5. In accordance with the Superior Court's instructions, Appellate Counsel filed an Affidavit responding to Defendant's ineffective assistance of appellate counsel claims, the State filed a response, and Defendant filed a reply thereto. Defendant's appellate claims have now been fully briefed.


         6. The facts and procedural history of this case are set forth in the Superior Court's September 29, 2017 decision denying Defendant's Rule 61 motion.[5]

         7. Briefly, Defendant's convictions stem from his sexual abuse of his daughter beginning in 2008, when she was 12, and continuing until April 2011. The abuse included using a vibrator on her vagina; inserting sex toys and his fingers into her vagina and anus; and forcing her to masturbate him. The abuse continued regularly, several times a week, until April 2011.[6]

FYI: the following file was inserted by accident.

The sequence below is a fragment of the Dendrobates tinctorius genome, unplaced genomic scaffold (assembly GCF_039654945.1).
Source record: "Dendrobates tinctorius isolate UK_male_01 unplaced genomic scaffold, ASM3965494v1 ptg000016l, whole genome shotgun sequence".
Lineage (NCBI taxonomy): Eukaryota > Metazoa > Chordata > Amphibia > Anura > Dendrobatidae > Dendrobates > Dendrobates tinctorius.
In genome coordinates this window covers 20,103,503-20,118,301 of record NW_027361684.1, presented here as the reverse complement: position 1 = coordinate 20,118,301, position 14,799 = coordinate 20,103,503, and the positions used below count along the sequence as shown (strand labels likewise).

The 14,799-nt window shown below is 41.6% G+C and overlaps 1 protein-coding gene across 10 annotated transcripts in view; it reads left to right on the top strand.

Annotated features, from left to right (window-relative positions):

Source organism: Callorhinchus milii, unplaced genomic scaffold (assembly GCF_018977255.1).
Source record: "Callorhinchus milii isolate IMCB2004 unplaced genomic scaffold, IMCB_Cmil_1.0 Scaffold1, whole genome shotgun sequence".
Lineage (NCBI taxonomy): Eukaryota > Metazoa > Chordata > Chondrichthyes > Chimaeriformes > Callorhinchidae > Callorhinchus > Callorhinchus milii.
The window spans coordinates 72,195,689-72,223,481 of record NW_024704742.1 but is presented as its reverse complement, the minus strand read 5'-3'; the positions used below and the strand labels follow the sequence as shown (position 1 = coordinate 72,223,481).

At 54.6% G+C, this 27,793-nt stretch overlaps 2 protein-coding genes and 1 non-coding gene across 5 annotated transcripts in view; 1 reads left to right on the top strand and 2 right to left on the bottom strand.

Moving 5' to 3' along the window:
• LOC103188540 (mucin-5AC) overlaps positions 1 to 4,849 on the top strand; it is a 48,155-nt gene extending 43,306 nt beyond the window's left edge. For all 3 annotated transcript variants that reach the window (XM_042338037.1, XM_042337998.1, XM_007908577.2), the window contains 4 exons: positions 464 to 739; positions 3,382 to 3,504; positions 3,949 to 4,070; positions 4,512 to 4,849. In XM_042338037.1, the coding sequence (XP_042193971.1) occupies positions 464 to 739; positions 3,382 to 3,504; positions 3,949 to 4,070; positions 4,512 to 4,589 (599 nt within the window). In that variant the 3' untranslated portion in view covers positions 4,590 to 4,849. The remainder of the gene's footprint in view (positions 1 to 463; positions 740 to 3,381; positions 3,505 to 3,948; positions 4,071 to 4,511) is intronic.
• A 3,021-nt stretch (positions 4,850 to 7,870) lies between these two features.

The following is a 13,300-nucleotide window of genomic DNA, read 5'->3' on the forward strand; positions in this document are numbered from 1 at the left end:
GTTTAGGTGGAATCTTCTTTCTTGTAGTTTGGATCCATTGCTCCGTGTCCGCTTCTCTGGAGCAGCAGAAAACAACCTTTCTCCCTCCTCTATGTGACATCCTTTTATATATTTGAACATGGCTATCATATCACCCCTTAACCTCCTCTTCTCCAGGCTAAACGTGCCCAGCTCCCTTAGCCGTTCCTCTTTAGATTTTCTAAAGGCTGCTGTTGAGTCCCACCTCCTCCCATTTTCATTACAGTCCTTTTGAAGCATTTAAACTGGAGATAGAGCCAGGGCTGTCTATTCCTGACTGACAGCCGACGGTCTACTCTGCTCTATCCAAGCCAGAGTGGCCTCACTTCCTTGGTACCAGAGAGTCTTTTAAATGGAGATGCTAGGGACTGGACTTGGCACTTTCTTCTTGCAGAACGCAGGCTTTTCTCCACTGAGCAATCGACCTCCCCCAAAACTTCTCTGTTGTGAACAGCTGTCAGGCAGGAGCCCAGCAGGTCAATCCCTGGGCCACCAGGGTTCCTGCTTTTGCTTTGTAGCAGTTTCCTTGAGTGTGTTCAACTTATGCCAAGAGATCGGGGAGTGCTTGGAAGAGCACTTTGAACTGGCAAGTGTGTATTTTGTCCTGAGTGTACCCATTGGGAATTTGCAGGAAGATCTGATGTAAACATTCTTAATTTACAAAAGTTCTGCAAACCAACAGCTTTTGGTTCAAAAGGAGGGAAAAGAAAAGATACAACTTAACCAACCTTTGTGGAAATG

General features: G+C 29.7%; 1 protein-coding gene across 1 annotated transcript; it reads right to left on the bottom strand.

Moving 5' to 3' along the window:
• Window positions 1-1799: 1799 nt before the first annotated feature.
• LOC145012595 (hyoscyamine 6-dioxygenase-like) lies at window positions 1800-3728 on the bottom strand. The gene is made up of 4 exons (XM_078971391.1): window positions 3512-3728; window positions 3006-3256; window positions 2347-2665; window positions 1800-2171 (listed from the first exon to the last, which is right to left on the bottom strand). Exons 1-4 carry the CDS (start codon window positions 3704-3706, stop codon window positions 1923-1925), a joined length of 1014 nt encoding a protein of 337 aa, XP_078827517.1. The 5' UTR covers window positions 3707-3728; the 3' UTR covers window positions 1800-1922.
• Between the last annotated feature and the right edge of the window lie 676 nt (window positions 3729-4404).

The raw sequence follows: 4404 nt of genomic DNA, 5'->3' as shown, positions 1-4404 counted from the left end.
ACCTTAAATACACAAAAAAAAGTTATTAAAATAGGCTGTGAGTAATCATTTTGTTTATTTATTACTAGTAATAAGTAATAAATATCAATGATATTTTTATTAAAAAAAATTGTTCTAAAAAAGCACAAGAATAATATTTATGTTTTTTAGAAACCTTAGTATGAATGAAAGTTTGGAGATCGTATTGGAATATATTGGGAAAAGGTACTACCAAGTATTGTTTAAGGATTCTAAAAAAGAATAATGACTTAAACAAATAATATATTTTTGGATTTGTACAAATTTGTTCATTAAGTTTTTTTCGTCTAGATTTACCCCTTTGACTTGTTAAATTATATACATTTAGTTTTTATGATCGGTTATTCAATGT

8. Defendant was convicted of ten counts of first degree sexual abuse of child by person in a position of trust (SACPPT)[7], one count of continual sexual abuse of a child, one count of endangering the welfare of a child, and two counts of violation of privacy. Defendant was sentenced to a total of 122 years of unsuspended prison time.

         9. Defendant had been indicted on 25 counts of SACPPT. The jury found Defendant guilty of all 25 counts. Before sentencing, the State advised that SACPPT was not enacted until June 2010, and that 15 of the counts of SACPPT related to a time period before June 2010. Those 15 counts of SACPPT were dismissed by the State prior to sentencing.[8]

         10. Defendant's appellate counsel raised one issue on direct appeal. Appellate Counsel claimed that the evidence supporting those 15 SACPPT charges, that were subsequently dismissed, were highly prejudicial and should not have been admitted at trial.[9]